Azazel Jacobs

At the same time deWitt was trying to free himself from the internal creative process that produced Ablutions, Jacobs was going headfirst into a journey into his past for his new script, Momma’s Man. That story follows a middle-aged man named Mikey as he returns to his boyhood home in New York from Los Angeles. Hanging out with his parents and sleeping in his old room, it becomes evident he’s trying to shut out the responsibilities back home of a wife, mortgage and infant daughter. (Jacobs himself flew back to his hometown of New York City in early 2007 to make the film in his parents’ Tribeca loft and also cast them as Mikey’s mother and father.)

While Jacobs was writing the script, he and deWitt often traded pages of what they were working on. Jacobs was intrigued by an overweight kid named Terri, one of three characters deWitt was fleshing out for what he hoped would be his second novel. DeWitt spent a year and a half writing the story of three characters — two adults and one teenager — whose lives intersect, but the longer he worked the more Terri was becoming the most intriguing of the three, and Jacobs felt he could make a movie based around him. “I’m not a big drinker or bar person so I couldn’t figure out a bridge into Ablutions,” he says. “I’m more of a high school, coming-of-age person so I could see a way into Terri.”

“He had to film Momma’s Man, but he kept bringing it up,” says deWitt. “He would be like, ‘You know, the next thing I want to do is Terri.’ It seemed so far-fetched to me, I never really thought of working with him, but the idea was instantly appealing.”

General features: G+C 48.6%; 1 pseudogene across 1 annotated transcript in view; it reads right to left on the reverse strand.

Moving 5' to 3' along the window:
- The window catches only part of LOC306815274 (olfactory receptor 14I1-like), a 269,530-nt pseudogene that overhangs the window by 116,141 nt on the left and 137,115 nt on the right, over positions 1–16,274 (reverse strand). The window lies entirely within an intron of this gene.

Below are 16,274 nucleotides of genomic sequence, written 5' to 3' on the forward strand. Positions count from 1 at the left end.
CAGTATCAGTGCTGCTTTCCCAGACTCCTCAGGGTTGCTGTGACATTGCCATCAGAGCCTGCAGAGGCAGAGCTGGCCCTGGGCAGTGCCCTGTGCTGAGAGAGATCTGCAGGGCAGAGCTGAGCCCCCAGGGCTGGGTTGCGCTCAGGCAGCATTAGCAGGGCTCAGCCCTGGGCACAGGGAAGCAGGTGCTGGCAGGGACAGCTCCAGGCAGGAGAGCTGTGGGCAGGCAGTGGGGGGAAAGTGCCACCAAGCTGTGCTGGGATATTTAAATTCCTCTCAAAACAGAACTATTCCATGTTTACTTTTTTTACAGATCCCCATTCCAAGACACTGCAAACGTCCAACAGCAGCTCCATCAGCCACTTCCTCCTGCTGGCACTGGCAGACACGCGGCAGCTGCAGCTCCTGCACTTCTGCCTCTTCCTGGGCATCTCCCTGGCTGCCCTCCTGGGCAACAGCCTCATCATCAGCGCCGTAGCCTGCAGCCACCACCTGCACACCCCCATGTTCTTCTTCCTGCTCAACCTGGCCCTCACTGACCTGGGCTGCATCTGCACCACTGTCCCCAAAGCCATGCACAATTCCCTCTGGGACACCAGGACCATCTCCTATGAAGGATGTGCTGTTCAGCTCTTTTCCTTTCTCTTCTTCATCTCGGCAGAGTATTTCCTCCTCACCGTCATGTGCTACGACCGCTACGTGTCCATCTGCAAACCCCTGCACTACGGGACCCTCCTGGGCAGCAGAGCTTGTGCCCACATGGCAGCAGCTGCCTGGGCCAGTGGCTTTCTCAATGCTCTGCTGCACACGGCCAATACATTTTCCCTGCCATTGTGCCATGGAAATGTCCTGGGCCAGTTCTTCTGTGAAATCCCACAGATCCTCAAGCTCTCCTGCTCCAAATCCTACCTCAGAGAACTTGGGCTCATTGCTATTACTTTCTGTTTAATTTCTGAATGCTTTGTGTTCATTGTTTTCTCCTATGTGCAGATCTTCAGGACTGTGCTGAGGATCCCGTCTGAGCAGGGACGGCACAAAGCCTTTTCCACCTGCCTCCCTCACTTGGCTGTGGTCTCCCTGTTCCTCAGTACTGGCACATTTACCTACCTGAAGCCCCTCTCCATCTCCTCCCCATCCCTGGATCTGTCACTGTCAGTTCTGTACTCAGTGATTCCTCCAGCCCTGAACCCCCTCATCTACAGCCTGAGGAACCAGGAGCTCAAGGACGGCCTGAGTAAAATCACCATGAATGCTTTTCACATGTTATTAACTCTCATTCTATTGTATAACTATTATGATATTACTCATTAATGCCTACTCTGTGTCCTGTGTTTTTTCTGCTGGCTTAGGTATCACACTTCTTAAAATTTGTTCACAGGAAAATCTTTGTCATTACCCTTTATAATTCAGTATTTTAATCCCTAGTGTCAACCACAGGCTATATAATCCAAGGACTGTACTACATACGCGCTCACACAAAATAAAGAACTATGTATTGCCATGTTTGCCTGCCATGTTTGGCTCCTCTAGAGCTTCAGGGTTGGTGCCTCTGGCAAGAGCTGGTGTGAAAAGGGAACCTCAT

Jacobs admits that making Momma’s Man took its toll on him and once it was in the can (it received rave reviews at the 2008 Sundance Film Festival) he was ready for something new. “I wanted to go in the opposite direction,” says Jacobs. “I really felt that I had not only gone as far into this kind of personal story that I wanted to tell, but I didn’t feel like I had another story in me.”

The idea for Terri as a screenplay crystallized in 2008 when deWitt’s two-year exodus from L.A. was complete and he took that U-Haul trip with Jacobs to his new home in Portland. “That was a good time, that trip,” deWitt recalls. “And we talked about Terri quite a lot.”

Although deWitt was disappointed he spent a year and a half on a manuscript that would never see the light of day, he did feel some satisfaction that at least the strongest part of his work would survive. The two agreed they’d co-write the screenplay, and deWitt began transforming his literary version, an internal monologue, into screenplay form.

Jacobs and deWitt say the screenplay is pretty true to the Terri parts of the manuscript. Terri Thompson (played in the film by newcomer Jacob Wysocki), an overweight high school kid who likes coming to class dressed in pajamas and clogs, spends his days being the subject of bullying and taking care of his senile Uncle James (The Office’s Creed Bratton). The constant teasing coupled with his stressful home life have affected Terri’s class work, which leads to him having to report to the assistant principal, Mr. Fitzgerald (John C. Reilly). But instead of reprimanding Terri about his constant tardiness, Mr. Fitzgerald becomes his friend and schedules weekly meetings so they can talk about life. Things begin to look better for Terri when the young hottie in his class, Heather (Olivia Crocicchia), is involved in an incident that lowers her social status, making her an outcast just like him; they quickly become friends. Terri also befriends Chad (Bridger Zadina), a fellow delinquent. But the person he puts the most trust in is Mr. Fitzgerald, who tries to be a father figure while admitting that his own personal life isn’t perfect. As he learns about Mr. Fitzgerald’s troubled marriage, Terri realizes he’s not the only one going through a rough patch.